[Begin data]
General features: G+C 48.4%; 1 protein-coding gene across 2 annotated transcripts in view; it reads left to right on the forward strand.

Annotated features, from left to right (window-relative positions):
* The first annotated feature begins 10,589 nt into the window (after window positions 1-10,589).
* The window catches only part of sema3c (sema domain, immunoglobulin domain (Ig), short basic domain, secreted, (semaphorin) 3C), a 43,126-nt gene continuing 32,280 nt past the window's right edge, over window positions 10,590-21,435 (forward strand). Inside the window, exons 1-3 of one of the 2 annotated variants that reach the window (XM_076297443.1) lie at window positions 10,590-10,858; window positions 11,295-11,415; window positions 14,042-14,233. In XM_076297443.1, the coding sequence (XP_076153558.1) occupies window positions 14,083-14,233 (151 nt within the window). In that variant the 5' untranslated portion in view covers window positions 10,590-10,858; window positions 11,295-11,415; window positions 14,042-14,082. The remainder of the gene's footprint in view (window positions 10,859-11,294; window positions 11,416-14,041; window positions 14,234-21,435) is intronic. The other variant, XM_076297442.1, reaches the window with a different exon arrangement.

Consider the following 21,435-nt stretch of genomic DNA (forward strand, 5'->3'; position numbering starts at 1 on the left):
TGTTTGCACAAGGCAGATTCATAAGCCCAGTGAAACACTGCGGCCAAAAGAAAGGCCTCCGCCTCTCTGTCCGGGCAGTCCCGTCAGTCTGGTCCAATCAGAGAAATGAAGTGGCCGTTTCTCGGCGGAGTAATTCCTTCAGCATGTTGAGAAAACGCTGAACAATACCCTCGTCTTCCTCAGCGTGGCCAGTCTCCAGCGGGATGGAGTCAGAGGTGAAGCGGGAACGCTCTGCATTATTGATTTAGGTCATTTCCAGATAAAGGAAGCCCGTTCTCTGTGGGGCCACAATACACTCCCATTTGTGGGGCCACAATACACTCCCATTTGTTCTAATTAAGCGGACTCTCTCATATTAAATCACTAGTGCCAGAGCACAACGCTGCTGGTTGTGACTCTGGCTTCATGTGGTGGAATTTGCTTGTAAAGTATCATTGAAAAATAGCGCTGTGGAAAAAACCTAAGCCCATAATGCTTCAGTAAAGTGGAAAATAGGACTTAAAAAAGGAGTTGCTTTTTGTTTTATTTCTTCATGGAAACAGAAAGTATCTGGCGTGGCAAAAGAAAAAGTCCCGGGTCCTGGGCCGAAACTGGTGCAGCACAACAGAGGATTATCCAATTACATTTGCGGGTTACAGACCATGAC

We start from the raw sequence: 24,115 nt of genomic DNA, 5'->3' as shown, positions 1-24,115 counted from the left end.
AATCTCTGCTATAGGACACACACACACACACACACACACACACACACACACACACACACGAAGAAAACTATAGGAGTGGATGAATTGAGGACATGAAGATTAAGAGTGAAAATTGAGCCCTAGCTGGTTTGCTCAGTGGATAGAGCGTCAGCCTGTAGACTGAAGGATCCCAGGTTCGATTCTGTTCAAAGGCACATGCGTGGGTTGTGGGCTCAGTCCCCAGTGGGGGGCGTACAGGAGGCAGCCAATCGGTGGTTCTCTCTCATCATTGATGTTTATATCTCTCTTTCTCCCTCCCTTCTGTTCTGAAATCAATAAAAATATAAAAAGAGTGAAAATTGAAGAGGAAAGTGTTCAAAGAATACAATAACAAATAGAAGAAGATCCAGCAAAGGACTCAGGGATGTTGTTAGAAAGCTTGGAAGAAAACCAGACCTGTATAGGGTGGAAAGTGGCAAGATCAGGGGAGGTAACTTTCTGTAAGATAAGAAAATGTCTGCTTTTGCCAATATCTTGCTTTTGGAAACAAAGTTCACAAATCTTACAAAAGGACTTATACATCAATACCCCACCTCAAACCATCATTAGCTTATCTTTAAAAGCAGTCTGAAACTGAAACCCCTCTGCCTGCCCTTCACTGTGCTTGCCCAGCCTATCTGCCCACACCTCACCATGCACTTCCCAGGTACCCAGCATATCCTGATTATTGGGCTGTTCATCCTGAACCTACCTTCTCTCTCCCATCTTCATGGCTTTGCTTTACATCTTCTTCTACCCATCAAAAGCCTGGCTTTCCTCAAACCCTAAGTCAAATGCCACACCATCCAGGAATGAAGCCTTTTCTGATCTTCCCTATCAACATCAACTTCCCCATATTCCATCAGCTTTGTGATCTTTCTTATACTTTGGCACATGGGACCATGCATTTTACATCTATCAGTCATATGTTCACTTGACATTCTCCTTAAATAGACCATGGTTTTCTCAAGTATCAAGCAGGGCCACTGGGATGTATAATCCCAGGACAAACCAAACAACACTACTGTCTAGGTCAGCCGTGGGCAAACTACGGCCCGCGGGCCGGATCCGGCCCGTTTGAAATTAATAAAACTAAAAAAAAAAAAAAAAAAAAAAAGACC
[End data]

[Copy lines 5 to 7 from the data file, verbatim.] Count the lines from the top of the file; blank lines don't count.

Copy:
Consider the following 21,435-nt stretch of genomic DNA (forward strand, 5'->3'; position numbering starts at 1 on the left):
TGTTTGCACAAGGCAGATTCATAAGCCCAGTGAAACACTGCGGCCAAAAGAAAGGCCTCCGCCTCTCTGTCCGGGCAGTCCCGTCAGTCTGGTCCAATCAGAGAAATGAAGTGGCCGTTTCTCGGCGGAGTAATTCCTTCAGCATGTTGAGAAAACGCTGAACAATACCCTCGTCTTCCTCAGCGTGGCCAGTCTCCAGCGGGATGGAGTCAGAGGTGAAGCGGGAACGCTCTGCATTATTGATTTAGGTCATTTCCAGATAAAGGAAGCCCGTTCTCTGTGGGGCCACAATACACTCCCATTTGTGGGGCCACAATACACTCCCATTTGTTCTAATTAAGCGGACTCTCTCATATTAAATCACTAGTGCCAGAGCACAACGCTGCTGGTTGTGACTCTGGCTTCATGTGGTGGAATTTGCTTGTAAAGTATCATTGAAAAATAGCGCTGTGGAAAAAACCTAAGCCCATAATGCTTCAGTAAAGTGGAAAATAGGACTTAAAAAAGGAGTTGCTTTTTGTTTTATTTCTTCATGGAAACAGAAAGTATCTGGCGTGGCAAAAGAAAAAGTCCCGGGTCCTGGGCCGAAACTGGTGCAGCACAACAGAGGATTATCCAATTACATTTGCGGGTTACAGACCATGAC

We start from the raw sequence: 24,115 nt of genomic DNA, 5'->3' as shown, positions 1-24,115 counted from the left end.